Action needed over Hydebank concerns
The latest revelations about Hydebank, the Northern Ireland prison for women and young men, make disturbing reading.
In today's newspaper, we report claims that the supply and use of drugs are rife in this establishment, and that staff are frequently subjected to attacks.
These have quadrupled since freedom of movement for inmates was introduced in 2012, and during the past five years the number of prison officers at Hydebank has almost halved.
Staff have told the Belfast Telegraph about the serious incidents that have been taking place. They claim one member was scalded with a flask of boiling water, while other assaults include head-butts, punches, kicks, bites and other violent attacks.
All of this is taking place within the context of a prison service under great pressure, with a number of prisoner deaths taking place at Maghaberry in recent times.
The public is repeatedly told of low staff morale as they struggle to control a potentially chaotic situation in which they appear to be constantly under attack.
The latest developments in Hydebank are particularly worrying, with claims that the situation there is worse since it became a "secure college" rather than a "young offenders' centre".
The old-style draconian system led only to inmates emerging from the prison as hardened criminals, and this failure led to an attempt to develop a more enlightened policy in many areas of prison administration.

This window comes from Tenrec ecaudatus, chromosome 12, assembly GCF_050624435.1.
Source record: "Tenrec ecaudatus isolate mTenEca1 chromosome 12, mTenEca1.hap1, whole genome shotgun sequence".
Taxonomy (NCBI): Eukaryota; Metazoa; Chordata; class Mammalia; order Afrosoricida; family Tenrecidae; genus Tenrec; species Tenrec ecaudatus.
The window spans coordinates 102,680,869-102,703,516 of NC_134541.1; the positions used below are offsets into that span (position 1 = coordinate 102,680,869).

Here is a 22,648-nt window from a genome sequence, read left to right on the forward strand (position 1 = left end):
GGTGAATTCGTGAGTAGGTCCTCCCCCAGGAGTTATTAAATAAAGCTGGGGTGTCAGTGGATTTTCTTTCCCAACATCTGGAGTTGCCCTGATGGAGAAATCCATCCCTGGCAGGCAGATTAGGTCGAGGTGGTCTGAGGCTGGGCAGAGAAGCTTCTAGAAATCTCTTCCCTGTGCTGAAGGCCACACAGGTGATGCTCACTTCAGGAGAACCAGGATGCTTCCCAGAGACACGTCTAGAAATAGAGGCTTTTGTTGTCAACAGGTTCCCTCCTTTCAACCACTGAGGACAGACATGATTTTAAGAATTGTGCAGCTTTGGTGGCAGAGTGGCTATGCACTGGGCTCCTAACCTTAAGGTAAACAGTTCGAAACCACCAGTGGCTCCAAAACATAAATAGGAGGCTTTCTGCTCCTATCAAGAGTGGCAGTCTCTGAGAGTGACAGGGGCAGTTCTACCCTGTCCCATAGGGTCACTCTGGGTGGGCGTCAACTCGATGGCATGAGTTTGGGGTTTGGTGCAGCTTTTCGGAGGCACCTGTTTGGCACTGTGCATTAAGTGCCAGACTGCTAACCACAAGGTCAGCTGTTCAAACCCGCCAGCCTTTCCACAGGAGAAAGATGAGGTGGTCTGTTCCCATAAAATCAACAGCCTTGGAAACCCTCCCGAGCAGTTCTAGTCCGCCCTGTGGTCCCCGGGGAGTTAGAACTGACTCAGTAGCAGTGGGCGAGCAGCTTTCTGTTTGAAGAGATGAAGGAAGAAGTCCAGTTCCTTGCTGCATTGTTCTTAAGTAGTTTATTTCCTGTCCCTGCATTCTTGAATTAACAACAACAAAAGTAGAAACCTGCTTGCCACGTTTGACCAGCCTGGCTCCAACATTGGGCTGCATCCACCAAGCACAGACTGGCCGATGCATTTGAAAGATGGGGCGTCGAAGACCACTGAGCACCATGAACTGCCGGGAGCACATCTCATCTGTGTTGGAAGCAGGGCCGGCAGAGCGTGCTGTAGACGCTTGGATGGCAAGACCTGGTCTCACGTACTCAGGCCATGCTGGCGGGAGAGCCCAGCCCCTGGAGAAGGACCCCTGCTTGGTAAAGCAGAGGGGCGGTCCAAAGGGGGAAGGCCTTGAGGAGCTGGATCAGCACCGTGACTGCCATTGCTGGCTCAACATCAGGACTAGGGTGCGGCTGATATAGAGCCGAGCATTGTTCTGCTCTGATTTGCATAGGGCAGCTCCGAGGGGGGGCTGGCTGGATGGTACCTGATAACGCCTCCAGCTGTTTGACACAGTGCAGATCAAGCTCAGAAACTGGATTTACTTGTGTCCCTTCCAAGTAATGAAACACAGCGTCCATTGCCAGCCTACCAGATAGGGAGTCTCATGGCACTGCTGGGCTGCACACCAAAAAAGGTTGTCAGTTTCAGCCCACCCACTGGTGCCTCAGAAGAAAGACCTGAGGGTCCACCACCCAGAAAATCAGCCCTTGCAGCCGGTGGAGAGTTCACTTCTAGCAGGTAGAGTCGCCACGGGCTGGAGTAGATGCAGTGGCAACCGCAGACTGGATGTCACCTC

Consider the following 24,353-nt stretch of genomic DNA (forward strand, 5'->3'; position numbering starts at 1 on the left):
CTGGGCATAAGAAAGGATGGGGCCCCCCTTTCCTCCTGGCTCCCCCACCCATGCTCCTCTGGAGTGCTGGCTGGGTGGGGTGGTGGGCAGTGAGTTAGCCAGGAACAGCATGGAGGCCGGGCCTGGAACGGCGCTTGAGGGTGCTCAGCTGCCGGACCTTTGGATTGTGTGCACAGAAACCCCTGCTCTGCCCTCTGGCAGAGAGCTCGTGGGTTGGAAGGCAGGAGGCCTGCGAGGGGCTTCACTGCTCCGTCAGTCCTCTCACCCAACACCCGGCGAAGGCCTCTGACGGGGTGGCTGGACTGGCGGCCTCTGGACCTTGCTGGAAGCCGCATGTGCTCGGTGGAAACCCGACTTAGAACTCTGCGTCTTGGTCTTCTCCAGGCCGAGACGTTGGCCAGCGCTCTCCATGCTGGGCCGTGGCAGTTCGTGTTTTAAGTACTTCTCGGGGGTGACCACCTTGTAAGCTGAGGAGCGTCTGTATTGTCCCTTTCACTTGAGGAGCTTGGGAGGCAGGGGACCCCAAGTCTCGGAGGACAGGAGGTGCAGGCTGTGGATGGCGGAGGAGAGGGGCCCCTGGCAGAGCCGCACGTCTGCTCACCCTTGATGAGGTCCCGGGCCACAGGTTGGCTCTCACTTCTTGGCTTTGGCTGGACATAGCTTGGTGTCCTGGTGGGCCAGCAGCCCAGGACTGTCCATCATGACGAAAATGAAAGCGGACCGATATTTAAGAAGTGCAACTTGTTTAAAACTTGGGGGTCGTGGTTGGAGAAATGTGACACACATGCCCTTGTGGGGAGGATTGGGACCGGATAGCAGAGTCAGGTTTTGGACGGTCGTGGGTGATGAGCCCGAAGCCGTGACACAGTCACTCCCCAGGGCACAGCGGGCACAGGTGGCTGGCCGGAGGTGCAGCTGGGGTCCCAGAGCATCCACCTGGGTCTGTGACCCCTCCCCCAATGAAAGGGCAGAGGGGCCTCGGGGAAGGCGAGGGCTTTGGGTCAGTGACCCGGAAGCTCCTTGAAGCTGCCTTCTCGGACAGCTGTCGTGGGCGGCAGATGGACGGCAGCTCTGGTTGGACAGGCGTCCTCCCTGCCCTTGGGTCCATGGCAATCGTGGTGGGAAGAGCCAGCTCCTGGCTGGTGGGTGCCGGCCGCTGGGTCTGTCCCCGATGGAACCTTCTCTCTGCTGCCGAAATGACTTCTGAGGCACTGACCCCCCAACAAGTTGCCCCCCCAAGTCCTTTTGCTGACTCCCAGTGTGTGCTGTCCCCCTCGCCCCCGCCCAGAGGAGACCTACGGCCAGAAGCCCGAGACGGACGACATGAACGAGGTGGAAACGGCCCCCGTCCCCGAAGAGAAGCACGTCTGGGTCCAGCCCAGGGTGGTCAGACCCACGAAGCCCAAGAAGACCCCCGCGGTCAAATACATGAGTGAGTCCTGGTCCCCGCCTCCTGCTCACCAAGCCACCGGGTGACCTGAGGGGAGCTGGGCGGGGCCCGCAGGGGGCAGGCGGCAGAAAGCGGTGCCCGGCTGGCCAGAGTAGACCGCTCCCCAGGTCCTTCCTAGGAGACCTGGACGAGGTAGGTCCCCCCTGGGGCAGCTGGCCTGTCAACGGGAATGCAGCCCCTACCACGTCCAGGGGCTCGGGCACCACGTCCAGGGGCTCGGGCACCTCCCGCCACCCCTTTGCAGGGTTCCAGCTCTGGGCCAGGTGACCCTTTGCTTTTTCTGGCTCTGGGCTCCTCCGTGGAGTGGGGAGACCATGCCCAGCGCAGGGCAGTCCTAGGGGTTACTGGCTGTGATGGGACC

However, a balance must be struck between reform and the reality that a prison is where an individual has been sent as a punishment for wrong-doing.
It is not easy for the authorities to strike the right balance, and clearly Hydebank has some good points which were recognized by recent awards.
However, it is worrying that the Governor Richard Taylor says that the issues outlined by staff in the Belfast Telegraph have not been raised with him.
He would do well to take the advice of the MLA Doug Beattie that the prison and the prison service management board should address these concerns.
For a myriad of reasons the staff feel unsafe, and the whole situation needs to be addressed as firmly and as constructively as possible.
No doubt funding remains a long-term problem, but the general prison culture is the priority issue that really needs to be tackled.